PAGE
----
July 8, 2013
Article Analysis In economics, consumption trends explain the relationship between supply and demand. These trends are studied to define spending habits and patterns of the consumer. All goods and/or services with goods being defined as “all things that are moveable at the time of identification to a contract for sale” (U.C.C. Article 2-Sales ND) used by the consumer are dictated by supply and demand. This following information will examine the consumption patterns of natural gas as it relates to the supply and demand of said good.
Natural gas consumption for creating power is on the rise, and usage of natural gas for electric power has surpassed natural gas consumption “in the industrial sector since early 2009. The power sector added a substantial amount of new natural gas fired generating capacity over the last decade, much of which was in the form of efficient combined-cycle units” (EIA.GOV, 2012, p.1). In years past, while coal-fired generation was low-cost, the natural gas-fired combined-cycle units were used at lower rates. In the manufacturing sector, natural gas use soared in 2010 and 2011, reversing a trend of decreasing use that lasted from “the mid-1990s to 2009. Natural gas is used in the manufacturing sector and industrial sub-sector for process heating, steam generation, onsite electricity generation, space heating, and petrochemical processing” (EIA.GOV, 2012, p.3). The downward trend in natural gas prices has reduced the cost of vital input for many commercial ventures. Because short-term flexibility to take quick advantage of low natural gas costs is limited to this category, many of these enterprises that relied so much on natural gas as fuel closed down or went global in the late 1990s and early 2000s because of growing natural gas costs. For many noticeable reasons, many of the industries decided to switch fuel to natural gas, and others may never switch regardless of fuel prices, leaving many others dependent on natural gas prices.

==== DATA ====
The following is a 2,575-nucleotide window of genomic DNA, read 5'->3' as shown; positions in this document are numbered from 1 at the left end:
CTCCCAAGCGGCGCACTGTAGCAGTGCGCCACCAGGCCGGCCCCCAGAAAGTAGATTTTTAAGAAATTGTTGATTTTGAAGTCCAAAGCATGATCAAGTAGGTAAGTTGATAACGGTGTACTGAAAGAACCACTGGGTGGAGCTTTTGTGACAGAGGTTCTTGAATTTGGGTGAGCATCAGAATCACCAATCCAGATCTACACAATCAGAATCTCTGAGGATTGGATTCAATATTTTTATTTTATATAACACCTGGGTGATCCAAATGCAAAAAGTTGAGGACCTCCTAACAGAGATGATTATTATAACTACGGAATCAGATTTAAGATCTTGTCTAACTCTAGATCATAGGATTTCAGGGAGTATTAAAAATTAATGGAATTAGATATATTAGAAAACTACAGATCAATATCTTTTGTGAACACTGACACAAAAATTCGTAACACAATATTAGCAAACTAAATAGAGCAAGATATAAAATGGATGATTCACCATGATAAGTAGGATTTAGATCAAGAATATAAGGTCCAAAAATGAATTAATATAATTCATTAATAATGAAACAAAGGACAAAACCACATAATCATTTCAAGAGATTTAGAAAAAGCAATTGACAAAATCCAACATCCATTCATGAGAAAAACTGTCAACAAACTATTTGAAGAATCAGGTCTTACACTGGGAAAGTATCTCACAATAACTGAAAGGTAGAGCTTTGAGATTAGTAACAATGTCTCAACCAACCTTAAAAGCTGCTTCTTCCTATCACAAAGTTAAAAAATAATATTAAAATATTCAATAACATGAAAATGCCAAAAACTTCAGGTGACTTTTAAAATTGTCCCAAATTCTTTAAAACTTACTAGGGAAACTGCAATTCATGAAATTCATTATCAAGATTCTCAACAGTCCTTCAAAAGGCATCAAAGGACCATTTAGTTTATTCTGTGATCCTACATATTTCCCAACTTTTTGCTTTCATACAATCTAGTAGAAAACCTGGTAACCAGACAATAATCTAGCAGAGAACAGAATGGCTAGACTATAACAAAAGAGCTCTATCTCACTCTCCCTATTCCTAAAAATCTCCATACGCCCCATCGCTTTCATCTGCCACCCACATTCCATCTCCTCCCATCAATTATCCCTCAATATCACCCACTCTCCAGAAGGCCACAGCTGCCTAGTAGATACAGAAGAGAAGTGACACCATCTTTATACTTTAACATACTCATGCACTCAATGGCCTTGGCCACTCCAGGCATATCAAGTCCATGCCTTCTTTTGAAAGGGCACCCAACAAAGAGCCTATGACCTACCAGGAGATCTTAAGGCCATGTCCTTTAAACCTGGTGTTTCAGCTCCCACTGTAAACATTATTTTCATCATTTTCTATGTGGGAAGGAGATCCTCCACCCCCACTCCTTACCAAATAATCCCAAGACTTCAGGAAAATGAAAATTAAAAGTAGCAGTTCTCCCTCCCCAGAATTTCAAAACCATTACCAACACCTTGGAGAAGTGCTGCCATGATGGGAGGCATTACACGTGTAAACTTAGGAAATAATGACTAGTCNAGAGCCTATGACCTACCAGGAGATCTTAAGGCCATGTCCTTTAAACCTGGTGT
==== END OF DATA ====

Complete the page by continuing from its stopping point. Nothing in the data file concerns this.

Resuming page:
Global and macroeconomic actions affect industrial motion often tracked by industrial signs. “However, some U.S. manufacturers (e.g. petrochemicals) that use natural gas derived feedstock’s (e.g. ethane) are enjoying a competitive advantage while international competitors consume more expensive, oil-derived feedstock’s” (EIA.GOV, 2012, p.6). The natural gas and electricity industries moved into a progressively codependent relationship as coal-fueled electricity gives way to natural gas-fired generation. Natural gas has become the leading fuel used to serve growing progress in electricity demand, basically because of historical low costs. As gas usage for both power and non-power has grown, its convenience of interruptible capacity has declined, particularly during periods of peak-gas demand.
In the last decade the world’s oil market has